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The world recedes; it disappears ! eze, leav'n opens on my eyes ! my ears

With sounds seraphic ring!
Lend, lend your wings ! I mount ! Ily!
D Grave! where is thy victory?

O Death! where is thy fting?

PARNELL.

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THE HERMIT.
FAR in a wild, unknown to public view,
From youth to age a rev'rend Hermit grew;
The moss his bed, the cave his humble cell,
His food the fruits, his drink the crystal well :
Remote from man, with God he pass'd his days,
Pray'r all his business, all his pleasure praise.

A life so facred, such serene repose,
Seem'd heav'n itself, till one suggestion rose
That Vice should triumph, Virtue Vice obey;
This Sprung some doubt of Providence's sway:
His hopes no more a certain prospect boast,
And all the tenor of his soul is loft,
So when a smooth expanse receives imprest
Calm Nature's image on its watry breast,
Down bend the banks, the trees depending grow,
And skies beneath with answering colours glow :
But if a stone the gentle sea divide,
Swift ruffling circles curl on ev'ry side,

And glimm'ring fragments of a broken fun;
Banks, trees, and skies in thick disorder run.

To clear this doubt, to know the world by fight,
To find if books, or swains, report it right;
(For yet by Twains alone the world he knew,
Whose feet came wand’ring o'er the nightly dew ;)
He quits bis cell; the pilgrim-Itaff he bore ;
And fix'd the scallop in his hat before ;
Then with the rising fun a journey went,
Sedate to think, and watching each event.

The morn was wasted in the pathless grass, And long and Jonesome was the wild to pass ; But when the southern sun had warm'd the day, A youth came posting o'er, a crossing way; His raiment decent, his complexion fair, And soft in graceful ringlets wav'd his hair : Then near approaching, Father, hail !' he cry’d; And · Hail, my son ! the rey'rend fire reply'd : Words follow'd words, from question answer flow'd, And talk of various kind deceiv'd the road Till each with other pleas’d, and loth to part, While in their age they differ, join in heart. Thus stands an aged elm in ivy bound, Thus youthful ivy clasps an elm around.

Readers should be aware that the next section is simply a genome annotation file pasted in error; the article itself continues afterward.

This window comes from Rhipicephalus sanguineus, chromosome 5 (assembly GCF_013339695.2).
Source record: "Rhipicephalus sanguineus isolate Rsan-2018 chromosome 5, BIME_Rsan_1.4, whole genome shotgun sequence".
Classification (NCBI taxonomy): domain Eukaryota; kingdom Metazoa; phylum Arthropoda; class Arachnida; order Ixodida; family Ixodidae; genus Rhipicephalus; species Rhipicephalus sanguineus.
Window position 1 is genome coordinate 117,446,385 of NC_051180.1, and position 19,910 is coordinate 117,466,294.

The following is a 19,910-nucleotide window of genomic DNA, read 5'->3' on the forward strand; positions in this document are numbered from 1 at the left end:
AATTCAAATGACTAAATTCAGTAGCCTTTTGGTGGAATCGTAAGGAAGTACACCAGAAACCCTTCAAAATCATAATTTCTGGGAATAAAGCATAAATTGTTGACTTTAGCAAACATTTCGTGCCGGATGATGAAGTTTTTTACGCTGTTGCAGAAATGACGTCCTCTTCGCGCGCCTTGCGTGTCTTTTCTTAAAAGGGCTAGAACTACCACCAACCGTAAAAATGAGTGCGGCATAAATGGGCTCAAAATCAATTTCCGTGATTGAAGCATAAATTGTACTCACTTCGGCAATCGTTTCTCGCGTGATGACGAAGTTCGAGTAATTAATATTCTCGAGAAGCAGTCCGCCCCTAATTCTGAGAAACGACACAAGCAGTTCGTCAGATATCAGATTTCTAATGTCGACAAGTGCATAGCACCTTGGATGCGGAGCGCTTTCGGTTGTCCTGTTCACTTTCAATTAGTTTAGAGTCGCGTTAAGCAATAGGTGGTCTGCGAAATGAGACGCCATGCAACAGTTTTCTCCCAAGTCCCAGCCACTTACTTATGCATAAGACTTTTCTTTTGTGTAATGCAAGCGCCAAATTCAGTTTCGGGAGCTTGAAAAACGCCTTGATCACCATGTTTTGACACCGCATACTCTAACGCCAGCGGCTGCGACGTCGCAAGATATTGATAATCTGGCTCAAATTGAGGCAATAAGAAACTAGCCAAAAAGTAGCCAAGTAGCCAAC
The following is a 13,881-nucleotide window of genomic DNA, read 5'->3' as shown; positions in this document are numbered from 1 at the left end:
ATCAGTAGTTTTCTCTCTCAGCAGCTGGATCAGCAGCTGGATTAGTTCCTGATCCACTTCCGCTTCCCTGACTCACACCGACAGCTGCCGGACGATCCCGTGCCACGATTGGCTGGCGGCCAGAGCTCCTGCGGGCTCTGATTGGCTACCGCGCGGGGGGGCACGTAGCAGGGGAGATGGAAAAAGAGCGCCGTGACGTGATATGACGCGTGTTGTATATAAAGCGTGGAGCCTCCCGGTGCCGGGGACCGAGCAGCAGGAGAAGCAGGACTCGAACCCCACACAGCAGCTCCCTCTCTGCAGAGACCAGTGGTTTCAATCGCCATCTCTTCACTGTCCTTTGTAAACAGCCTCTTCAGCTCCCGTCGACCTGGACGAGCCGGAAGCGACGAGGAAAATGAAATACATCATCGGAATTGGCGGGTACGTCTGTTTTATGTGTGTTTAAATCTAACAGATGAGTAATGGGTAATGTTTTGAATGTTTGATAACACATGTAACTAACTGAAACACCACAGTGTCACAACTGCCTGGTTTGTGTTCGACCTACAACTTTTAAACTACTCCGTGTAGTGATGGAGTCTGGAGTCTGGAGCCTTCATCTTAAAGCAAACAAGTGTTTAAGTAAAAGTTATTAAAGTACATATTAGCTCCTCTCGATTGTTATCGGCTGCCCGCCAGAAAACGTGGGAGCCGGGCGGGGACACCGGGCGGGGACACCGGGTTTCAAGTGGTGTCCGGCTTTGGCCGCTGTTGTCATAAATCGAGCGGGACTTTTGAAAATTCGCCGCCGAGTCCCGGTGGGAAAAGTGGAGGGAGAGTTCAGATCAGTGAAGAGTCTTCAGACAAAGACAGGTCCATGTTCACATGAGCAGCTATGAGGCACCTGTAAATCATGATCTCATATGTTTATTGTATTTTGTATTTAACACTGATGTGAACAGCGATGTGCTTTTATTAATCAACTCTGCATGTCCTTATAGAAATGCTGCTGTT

Now funk the sun; the closing hour of day Came onward, mantled o'er with fober gray ; Nature in filence bid the world repose ; When near the road a stately palace rose: There, by the moon, thro' ranks of trees they pass, whose verdure crown'd their noping fides of grass. It chinc'd ihe wuble master of the dome ouill made his house the wand’ning stranger's home ;

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* Yet till the kindness, from a thirst of praise,

Prov'd the vain flourish of expensive ease.
The pair arrive: the livery'd fervants wait ;
Their lord receives them at the pompous gate.
The table groans with costly piles of food,
And all i more than hospitably good.
Then led to rest the day's long toil they drown,
Do funk in sleep, and filk, and heaps of down.

At length 'tis morn, and at the dawn of day
Along the wide canal the zephyrs play ;
Fresh o'er the gay parterres the breezes creep,
And shake the neighbouring wood to banish fleep.
Up rise the guests, obedient to the call ;
An early banquet deck'd the splendid hall;
Pich, luscious wine a golden goblet gracid,
Which the kind master forc'd the guests to taste.
Then, pleas'd and thankful, from ihe porch they go';
And, but the landlord, none hd cause of woe :
His cup was vanila'd; for in secret guise
The younger guest purloin'd the glitt’ring prize,